I'm self studying for an actuarial exam and I am curious about a property of the antithetic variate method for increasing the Monte Carlo price accuracy (i.e. For every random draw of $z$, also include a draw of $-z$ in the simulation).


Assume the Black-Scholes framework and consider a European call option with strike $K$ expiring in $T$ years on a non-dividend paying stock currently priced at $S_0$ with an annual volatility $\sigma$. Suppose that a Monte Carlo simulation is used to estimate the expected value at expiration of the option.

The simulation was performed using $n$ draws $u_1, u_2, ..., u_n$ from a uniform distribution to generate the stock price. Suppose that each of these draws generates a stock price at expiration which gives a zero payoff for the call option and therefore $E(\text{Payoff}) = \frac{1}{n} \sum_{i = 1}^n C(S_T^i, K, T) = 0$, where $S_T^i$ is the stock price at expiration for the $i$th draw.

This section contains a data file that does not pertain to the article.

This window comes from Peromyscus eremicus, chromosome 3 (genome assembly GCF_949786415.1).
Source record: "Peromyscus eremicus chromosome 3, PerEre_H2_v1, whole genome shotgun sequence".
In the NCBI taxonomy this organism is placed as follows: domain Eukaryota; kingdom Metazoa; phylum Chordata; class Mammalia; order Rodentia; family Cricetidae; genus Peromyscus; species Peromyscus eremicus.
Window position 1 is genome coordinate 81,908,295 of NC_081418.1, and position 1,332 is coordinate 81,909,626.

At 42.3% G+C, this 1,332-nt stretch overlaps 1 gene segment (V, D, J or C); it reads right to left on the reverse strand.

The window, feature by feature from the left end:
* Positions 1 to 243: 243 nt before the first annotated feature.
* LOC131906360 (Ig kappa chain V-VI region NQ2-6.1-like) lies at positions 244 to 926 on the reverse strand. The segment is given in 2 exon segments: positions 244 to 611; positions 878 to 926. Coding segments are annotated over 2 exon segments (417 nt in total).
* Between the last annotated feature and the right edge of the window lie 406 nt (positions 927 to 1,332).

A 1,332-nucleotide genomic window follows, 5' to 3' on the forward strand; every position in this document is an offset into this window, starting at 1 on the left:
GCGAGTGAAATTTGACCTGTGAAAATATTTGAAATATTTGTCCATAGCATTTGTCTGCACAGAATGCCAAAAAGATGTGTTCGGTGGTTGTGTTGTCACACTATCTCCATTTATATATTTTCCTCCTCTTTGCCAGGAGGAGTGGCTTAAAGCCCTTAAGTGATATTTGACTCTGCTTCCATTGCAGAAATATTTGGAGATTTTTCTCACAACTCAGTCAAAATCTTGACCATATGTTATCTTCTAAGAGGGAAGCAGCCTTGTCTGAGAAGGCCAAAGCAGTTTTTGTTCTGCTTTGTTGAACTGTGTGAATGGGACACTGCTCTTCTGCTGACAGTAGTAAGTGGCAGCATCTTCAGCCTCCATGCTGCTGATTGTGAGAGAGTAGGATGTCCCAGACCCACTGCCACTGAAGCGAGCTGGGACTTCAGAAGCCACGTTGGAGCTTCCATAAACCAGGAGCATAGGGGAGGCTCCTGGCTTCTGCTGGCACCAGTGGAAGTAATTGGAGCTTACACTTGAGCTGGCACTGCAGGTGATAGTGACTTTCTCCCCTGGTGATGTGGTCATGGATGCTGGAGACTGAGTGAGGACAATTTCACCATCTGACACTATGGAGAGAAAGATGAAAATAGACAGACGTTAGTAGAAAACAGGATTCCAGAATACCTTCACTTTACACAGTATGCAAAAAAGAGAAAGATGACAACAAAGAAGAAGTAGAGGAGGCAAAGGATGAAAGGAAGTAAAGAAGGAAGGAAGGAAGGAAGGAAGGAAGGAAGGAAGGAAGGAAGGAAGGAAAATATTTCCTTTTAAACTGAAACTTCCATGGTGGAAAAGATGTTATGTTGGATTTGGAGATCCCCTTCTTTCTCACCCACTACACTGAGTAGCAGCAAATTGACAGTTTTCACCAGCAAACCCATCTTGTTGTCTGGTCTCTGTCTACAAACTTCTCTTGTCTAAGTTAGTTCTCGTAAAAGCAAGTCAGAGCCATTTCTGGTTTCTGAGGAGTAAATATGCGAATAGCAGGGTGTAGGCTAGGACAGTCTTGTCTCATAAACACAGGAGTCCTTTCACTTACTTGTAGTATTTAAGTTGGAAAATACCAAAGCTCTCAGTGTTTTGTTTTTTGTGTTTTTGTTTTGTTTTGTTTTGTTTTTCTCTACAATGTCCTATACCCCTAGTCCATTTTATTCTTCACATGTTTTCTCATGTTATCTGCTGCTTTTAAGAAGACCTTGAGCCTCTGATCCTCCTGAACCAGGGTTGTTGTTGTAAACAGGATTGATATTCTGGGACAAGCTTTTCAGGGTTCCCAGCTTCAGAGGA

Using the same uniform draws, and applying the antithetic variate method, will $E(\text{Payoff}) = \frac{1}{2n} \sum_{i = 1}^{2n} C(S_T^i, K, T) > 0$ necessarily?

My intuition says yes, but I don't have a way of convincing myself why.


No, you can have

$$ \frac{1}{2n}\sum_{i=1}^{2n} C(S^i_T,K,T) = 0 $$

First off, there's the obvious case where $n=1$ and $u_1 = 0.5$

More generally, for options way out of the money it is common to have

$$ \frac{1}{n}\sum_{i=1}^{n} C(S^i_T,K,T) = 0 $$

even for very large $n$. Antithetic sampling does not change that.

  • $\begingroup$ Typically, using rare event sampling helps event these prices out $\endgroup$ – Drew Jul 13 '16 at 19:51

No. Antithetic variable method is usually for generating smaller standard error than your non-antithetic method, which is a direct result of the negative correlation between original variable and the antithetic variable.

For OTM option, there definitely will be a lot of path ending up with value 0. What may be a choice is to use importance sampling.

Write out the expectation under RN measure and manually extract another normal density with higher mean (in this case). Then use Monte Carlo method to get this new expectation. You can certainly apply antithetic method to it also to reduce the SE.


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